The catastrophic data error which led to case number chaos.
When will we stop relying on spreadsheets for data management?
If the current situation wasn’t difficult enough in the UK it was announced at the start of October that almost 16,000 cases of coronavirus across the nation went unreported because the Excel spreadsheet they were using to store data had reached its maximum limit. Relying on an older XLS format that restricted the Government’s number crunchers to 65,000 rows of information meant that the UK suffered a catastrophic data error which led to case number chaos.
As a consequence, lives had been put at risk because the contact-tracing process was delayed. Labour’s shadow health secretary, Jonathon Ashworth, shared that “thousands of people were blissfully unaware they’ve been exposed to Covid, potentially spreading the deadly virus at a time when hospital admissions are increasing. This isn’t just a shambles. It’s so much worse.”
The big question is – why are we still relying on spreadsheets so heavily and is this the alarming wake-up call we all needed to transition to a more capable data management software?
Anyone who works with spreadsheets regularly will know it’s possible for one manual error to have far reaching ramifications which may go undetected. In fact, research suggests that 88% of business spreadsheets contain errors, which includes miscalculations, incorrect formatting and outdated information.
"Where humans are involved, manual errors will occur, which is why automation is now considered mission-critical for business processes."
However, this isn’t a fault in the programme itself – it simply isn’t designed to handle processes or data sets of the size or complexity that the modern digital environment demands; whether that’s business data or Government information. The problem goes beyond software.
Where humans are involved, manual errors will occur, which is why automation is now considered mission-critical for business processes. But according to a recent Deloitte survey, 73% of companies still rely on Excel yet only 11% of businesses actually trust the manual processes of spreadsheets, therefore it’s surprising so many of us still depend on this way of working so heavily.
What can you do to avoid a catastrophic data error?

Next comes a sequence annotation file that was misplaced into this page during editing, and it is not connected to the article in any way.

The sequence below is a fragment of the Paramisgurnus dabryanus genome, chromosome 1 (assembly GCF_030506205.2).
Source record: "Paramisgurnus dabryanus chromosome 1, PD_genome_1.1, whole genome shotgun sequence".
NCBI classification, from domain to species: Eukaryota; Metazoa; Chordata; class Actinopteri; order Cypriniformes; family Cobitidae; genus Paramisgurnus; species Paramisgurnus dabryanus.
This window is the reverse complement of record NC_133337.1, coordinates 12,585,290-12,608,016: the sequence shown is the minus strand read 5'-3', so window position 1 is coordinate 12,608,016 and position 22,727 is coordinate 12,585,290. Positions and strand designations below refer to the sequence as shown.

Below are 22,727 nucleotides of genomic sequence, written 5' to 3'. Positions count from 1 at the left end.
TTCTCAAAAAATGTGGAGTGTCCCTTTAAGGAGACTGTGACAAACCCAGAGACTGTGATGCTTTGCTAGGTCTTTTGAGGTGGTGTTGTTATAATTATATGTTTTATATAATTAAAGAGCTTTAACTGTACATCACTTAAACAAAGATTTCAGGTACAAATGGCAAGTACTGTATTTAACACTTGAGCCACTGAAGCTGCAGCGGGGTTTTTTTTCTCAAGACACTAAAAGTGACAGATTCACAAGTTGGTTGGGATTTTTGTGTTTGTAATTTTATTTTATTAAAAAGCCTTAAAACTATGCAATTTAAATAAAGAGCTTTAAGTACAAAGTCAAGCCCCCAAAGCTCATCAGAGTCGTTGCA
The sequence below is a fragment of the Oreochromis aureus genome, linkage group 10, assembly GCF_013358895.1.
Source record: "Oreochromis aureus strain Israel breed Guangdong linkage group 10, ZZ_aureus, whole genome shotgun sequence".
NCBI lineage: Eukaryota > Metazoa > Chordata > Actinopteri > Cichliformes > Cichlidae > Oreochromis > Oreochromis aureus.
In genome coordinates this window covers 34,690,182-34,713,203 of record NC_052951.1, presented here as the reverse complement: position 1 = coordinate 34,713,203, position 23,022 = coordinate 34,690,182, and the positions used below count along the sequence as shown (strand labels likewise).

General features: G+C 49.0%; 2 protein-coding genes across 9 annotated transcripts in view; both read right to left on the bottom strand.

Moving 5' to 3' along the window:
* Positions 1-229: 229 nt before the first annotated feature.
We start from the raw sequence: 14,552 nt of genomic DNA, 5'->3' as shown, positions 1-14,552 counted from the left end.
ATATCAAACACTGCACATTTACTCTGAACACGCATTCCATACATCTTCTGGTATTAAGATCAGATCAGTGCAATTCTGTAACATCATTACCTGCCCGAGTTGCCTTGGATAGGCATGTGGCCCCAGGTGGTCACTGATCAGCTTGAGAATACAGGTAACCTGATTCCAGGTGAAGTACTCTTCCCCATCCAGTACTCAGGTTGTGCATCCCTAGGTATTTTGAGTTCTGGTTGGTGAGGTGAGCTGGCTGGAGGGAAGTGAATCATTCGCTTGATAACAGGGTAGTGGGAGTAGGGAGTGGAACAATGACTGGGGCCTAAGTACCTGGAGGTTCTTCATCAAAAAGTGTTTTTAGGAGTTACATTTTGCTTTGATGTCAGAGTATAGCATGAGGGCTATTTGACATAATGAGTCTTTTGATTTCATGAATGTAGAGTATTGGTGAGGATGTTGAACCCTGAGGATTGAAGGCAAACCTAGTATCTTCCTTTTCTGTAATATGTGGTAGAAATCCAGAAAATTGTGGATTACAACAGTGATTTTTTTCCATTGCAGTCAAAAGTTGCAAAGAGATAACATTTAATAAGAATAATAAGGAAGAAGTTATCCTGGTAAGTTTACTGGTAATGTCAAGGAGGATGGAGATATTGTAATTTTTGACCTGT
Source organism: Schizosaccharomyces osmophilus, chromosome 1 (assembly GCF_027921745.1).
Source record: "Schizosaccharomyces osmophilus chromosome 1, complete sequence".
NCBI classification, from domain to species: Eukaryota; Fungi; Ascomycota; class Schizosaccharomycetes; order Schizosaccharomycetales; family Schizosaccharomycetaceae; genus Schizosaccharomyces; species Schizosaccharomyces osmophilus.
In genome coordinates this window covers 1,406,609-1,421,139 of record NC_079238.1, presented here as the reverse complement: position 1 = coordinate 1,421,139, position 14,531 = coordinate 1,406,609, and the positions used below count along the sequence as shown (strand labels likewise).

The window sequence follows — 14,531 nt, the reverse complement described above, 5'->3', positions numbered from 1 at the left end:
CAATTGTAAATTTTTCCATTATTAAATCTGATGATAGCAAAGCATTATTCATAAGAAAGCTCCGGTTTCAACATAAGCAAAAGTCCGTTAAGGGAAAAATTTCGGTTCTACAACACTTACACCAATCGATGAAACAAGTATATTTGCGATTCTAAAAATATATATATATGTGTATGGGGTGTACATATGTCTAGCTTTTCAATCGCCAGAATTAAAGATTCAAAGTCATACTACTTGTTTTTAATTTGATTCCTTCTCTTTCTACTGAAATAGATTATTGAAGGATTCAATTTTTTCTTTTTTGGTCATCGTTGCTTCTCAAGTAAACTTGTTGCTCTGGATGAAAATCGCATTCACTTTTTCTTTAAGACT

Spreadsheets still have a place in today’s businesses, but not for reporting. There are data management software solutions available right now that eliminate the risks, hours of valuable time, costs and human errors of generating crucial… or like the Covid cases… critical information.
Unfortunately, Public Health England – who was responsible for collating the Covid test results from public and private labs – have not learned from their mistakes and have ‘resolved’ the matter by ‘splitting the Excel file into a number of smaller files’ which doesn’t address the root cause of the problem and only leaves room for further blunder.
This incident is a reminder that, whilst spreadsheets are a valuable tool, data management challenges demand a tool specifically designed for enterprise level organizations, which Excel is not designed for.
Having access to an automated platform that provides a full overview of performance in easy-to-digest reports, such as sales-i, can prevent catastrophic data errors like the 15, 841 positive Covid tests that were left off the official daily figures.
Hopefully, your business data will carry fewer national risks than the above, but the advantages and outputs of transitioning from Excel spreadsheets, to a stable, secure and reliable software that can instantly and automatically interrogate your business data are clear. Whether that’s to grow your sales revenue or monitor team performance, utilizing a tool designed for your data insights will eliminate the constraints of spreadsheets and vastly improve business efficiency.
For a more in-depth look into spreadsheets and why they may be a burden to businesses, check out our whitepaper here, or to discuss sales-i further, request a demo here.